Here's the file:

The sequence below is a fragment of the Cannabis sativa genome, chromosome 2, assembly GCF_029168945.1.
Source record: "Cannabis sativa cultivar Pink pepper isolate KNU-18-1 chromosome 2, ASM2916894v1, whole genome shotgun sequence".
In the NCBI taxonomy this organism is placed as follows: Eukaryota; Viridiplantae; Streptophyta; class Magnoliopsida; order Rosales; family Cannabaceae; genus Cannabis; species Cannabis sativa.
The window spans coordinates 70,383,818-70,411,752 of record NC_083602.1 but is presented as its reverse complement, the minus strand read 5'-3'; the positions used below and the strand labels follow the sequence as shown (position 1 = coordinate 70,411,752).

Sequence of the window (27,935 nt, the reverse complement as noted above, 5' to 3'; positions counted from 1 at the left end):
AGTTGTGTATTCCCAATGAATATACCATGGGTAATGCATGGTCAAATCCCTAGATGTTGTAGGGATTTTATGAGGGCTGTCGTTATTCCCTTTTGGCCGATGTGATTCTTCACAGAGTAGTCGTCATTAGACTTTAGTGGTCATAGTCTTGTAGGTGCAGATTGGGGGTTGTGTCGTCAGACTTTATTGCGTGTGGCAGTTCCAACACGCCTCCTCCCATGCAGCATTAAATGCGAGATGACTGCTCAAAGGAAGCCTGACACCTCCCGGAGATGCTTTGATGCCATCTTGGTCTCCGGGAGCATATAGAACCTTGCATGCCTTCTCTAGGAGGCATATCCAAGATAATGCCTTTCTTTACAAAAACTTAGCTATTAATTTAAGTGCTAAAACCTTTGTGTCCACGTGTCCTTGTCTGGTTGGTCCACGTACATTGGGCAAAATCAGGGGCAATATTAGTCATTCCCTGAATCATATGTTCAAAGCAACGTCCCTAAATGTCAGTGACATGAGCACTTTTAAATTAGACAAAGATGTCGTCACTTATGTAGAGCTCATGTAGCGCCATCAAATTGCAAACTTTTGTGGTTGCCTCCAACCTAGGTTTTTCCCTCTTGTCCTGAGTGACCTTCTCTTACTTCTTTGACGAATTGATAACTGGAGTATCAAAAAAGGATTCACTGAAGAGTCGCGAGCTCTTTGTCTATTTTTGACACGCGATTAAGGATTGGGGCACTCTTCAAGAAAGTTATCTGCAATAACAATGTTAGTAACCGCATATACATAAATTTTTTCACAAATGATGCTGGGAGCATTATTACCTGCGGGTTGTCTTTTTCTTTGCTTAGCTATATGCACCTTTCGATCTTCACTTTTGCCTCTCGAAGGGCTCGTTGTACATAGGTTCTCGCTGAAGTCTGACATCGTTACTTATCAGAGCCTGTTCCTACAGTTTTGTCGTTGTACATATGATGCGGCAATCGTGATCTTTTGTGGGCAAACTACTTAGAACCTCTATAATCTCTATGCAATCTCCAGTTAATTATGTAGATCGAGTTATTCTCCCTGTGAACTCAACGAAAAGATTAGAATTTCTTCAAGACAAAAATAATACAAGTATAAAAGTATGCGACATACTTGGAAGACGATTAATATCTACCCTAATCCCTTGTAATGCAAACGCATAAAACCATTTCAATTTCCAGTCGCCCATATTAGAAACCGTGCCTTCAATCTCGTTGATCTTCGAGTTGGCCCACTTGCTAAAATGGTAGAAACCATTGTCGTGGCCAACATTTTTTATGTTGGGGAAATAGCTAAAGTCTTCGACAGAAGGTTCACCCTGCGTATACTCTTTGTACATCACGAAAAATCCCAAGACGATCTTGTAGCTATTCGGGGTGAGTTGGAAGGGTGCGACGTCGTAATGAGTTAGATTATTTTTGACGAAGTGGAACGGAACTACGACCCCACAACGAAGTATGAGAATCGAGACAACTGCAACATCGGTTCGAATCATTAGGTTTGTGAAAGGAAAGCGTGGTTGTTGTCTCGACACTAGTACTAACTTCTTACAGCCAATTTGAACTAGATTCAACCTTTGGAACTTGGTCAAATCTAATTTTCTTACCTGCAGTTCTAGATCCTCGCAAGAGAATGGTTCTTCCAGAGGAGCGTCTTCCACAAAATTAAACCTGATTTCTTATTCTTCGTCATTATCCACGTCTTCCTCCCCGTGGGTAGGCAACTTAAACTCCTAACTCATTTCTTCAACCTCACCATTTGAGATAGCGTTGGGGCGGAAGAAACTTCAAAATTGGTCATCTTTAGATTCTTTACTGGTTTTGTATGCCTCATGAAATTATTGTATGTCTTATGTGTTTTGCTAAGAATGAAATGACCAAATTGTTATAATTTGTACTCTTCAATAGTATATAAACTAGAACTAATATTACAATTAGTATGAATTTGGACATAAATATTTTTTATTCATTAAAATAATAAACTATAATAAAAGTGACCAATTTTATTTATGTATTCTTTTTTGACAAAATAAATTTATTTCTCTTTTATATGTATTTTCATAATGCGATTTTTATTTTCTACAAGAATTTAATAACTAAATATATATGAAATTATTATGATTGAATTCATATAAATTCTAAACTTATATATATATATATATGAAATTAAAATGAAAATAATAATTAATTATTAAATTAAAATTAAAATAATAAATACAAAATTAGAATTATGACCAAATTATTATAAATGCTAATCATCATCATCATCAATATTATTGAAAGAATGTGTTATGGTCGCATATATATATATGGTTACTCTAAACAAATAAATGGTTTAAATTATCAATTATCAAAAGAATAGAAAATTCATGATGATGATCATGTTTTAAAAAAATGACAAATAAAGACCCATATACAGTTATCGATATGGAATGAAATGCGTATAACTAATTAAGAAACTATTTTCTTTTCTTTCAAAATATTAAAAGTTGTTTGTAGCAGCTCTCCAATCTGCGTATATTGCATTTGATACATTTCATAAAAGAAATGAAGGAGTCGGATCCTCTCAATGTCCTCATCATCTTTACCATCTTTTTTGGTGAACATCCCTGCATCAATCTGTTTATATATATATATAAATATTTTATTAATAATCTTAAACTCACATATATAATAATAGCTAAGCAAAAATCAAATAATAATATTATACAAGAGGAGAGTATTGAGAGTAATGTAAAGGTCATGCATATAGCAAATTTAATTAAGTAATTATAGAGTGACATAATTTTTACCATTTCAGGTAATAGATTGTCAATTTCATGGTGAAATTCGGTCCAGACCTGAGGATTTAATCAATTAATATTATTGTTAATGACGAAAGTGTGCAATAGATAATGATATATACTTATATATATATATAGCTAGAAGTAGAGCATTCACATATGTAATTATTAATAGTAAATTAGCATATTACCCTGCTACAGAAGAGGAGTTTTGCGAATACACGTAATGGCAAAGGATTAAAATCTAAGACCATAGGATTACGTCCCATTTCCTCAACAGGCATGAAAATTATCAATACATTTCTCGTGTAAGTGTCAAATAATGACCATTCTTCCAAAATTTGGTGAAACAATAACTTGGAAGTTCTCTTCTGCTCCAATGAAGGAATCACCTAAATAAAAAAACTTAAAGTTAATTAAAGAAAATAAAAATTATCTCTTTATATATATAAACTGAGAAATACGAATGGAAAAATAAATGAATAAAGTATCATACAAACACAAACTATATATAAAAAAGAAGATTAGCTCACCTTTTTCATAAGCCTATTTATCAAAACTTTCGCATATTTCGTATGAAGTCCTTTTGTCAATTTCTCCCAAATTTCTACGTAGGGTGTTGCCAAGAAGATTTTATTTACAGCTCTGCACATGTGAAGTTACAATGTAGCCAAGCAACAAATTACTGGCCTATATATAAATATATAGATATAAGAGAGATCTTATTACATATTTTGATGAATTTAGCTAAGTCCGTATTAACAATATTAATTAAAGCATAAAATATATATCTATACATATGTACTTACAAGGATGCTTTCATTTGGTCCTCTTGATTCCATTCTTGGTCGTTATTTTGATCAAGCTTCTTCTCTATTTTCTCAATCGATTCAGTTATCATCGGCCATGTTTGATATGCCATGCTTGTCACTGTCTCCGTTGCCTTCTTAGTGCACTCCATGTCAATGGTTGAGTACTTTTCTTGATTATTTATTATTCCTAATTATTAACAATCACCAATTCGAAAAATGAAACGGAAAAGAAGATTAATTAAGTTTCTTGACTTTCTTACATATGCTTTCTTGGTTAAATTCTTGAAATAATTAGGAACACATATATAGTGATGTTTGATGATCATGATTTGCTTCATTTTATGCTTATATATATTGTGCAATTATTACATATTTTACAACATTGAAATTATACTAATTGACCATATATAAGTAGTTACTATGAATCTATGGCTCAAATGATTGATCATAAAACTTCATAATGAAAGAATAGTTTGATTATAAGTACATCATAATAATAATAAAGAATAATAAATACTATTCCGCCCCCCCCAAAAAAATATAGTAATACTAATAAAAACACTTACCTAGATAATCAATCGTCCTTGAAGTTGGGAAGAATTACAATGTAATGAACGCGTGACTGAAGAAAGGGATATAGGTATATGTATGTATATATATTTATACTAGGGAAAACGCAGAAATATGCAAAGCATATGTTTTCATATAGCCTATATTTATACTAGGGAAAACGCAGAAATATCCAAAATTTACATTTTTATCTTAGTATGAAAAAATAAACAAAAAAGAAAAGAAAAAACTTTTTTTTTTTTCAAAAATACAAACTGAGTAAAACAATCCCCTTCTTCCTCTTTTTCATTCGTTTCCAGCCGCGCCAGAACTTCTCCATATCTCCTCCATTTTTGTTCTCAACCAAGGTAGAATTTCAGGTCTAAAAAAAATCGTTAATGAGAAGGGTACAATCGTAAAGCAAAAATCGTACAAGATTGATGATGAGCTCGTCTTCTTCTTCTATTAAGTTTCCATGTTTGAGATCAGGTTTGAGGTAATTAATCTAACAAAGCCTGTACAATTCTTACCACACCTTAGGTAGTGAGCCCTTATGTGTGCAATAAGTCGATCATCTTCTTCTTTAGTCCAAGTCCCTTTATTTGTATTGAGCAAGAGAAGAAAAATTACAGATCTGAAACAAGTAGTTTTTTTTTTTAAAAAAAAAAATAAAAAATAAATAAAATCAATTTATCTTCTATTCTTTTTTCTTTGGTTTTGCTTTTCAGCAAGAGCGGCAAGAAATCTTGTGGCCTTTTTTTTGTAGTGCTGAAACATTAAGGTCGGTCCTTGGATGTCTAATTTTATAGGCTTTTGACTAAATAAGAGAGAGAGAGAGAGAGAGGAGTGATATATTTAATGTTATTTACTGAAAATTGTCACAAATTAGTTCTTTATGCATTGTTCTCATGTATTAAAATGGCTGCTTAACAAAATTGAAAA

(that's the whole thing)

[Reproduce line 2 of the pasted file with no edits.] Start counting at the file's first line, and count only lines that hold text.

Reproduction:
Source record: "Cannabis sativa cultivar Pink pepper isolate KNU-18-1 chromosome 2, ASM2916894v1, whole genome shotgun sequence".